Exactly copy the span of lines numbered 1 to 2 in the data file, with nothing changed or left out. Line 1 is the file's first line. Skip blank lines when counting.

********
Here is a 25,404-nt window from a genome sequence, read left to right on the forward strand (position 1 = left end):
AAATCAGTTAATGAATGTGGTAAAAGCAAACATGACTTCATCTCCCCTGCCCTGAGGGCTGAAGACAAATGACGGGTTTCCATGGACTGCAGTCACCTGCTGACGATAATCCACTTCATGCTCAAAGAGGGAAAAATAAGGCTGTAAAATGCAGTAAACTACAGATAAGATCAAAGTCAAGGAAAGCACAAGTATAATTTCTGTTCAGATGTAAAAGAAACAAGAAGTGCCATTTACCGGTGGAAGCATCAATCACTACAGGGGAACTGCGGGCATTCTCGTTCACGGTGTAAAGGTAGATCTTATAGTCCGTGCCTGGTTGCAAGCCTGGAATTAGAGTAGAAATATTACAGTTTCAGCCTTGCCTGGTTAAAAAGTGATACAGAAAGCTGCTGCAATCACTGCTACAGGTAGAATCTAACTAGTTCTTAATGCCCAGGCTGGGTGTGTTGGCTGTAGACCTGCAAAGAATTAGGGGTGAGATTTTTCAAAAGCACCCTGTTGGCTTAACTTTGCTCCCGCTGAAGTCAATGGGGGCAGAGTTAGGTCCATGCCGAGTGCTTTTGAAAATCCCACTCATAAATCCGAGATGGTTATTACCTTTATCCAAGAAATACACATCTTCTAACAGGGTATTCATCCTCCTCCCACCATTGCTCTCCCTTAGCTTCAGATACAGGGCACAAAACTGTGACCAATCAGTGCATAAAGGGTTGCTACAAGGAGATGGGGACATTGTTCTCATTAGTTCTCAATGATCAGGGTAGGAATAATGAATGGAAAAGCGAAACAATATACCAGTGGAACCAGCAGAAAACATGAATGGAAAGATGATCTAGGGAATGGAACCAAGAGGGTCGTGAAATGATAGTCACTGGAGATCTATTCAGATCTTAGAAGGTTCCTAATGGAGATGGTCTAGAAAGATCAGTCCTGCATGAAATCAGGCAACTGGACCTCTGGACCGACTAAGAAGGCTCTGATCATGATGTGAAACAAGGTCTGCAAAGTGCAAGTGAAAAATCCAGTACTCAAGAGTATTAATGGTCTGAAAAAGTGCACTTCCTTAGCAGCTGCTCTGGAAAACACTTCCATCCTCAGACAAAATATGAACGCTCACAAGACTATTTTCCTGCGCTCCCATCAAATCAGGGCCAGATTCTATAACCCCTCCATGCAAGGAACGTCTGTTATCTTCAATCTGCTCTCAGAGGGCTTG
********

Here is a 25,404-nt window from a genome sequence, read left to right on the forward strand (position 1 = left end):
AAATCAGTTAATGAATGTGGTAAAAGCAAACATGACTTCATCTCCCCTGCCCTGAGGGCTGAAGACAAATGACGGGTTTCCATGGACTGCAGTCACCTGCTGACGATAATCCACTTCATGCTCAAAGAGGGAAAAATAAGGCTGTAAAATGCAGTAAACTACAGATAAGATCAAAGTCAAGGAAAGCACAAGTATAATTTCTGTTCAGATGTAAAAGAAACAAGAAGTGCCATTTACCGGTGGAAGCATCAATCACTACAGGGGAACTGCGGGCATTCTCGTTCACGGTGTAAAGGTAGATCTTATAGTCCGTGCCTGGTTGCAAGCCTGGAATTAGAGTAGAAATATTACAGTTTCAGCCTTGCCTGGTTAAAAAGTGATACAGAAAGCTGCTGCAATCACTGCTACAGGTAGAATCTAACTAGTTCTTAATGCCCAGGCTGGGTGTGTTGGCTGTAGACCTGCAAAGAATTAGGGGTGAGATTTTTCAAAAGCACCCTGTTGGCTTAACTTTGCTCCCGCTGAAGTCAATGGGGGCAGAGTTAGGTCCATGCCGAGTGCTTTTGAAAATCCCACTCATAAATCCGAGATGGTTATTACCTTTATCCAAGAAATACACATCTTCTAACAGGGTATTCATCCTCCTCCCACCATTGCTCTCCCTTAGCTTCAGATACAGGGCACAAAACTGTGACCAATCAGTGCATAAAGGGTTGCTACAAGGAGATGGGGACATTGTTCTCATTAGTTCTCAATGATCAGGGTAGGAATAATGAATGGAAAAGCGAAACAATATACCAGTGGAACCAGCAGAAAACATGAATGGAAAGATGATCTAGGGAATGGAACCAAGAGGGTCGTGAAATGATAGTCACTGGAGATCTATTCAGATCTTAGAAGGTTCCTAATGGAGATGGTCTAGAAAGATCAGTCCTGCATGAAATCAGGCAACTGGACCTCTGGACCGACTAAGAAGGCTCTGATCATGATGTGAAACAAGGTCTGCAAAGTGCAAGTGAAAAATCCAGTACTCAAGAGTATTAATGGTCTGAAAAAGTGCACTTCCTTAGCAGCTGCTCTGGAAAACACTTCCATCCTCAGACAAAATATGAACGCTCACAAGACTATTTTCCTGCGCTCCCATCAAATCAGGGCCAGATTCTATAACCCCTCCATGCAAGGAACGTCTGTTATCTTCAATCTGCTCTCAGAGGGCTTG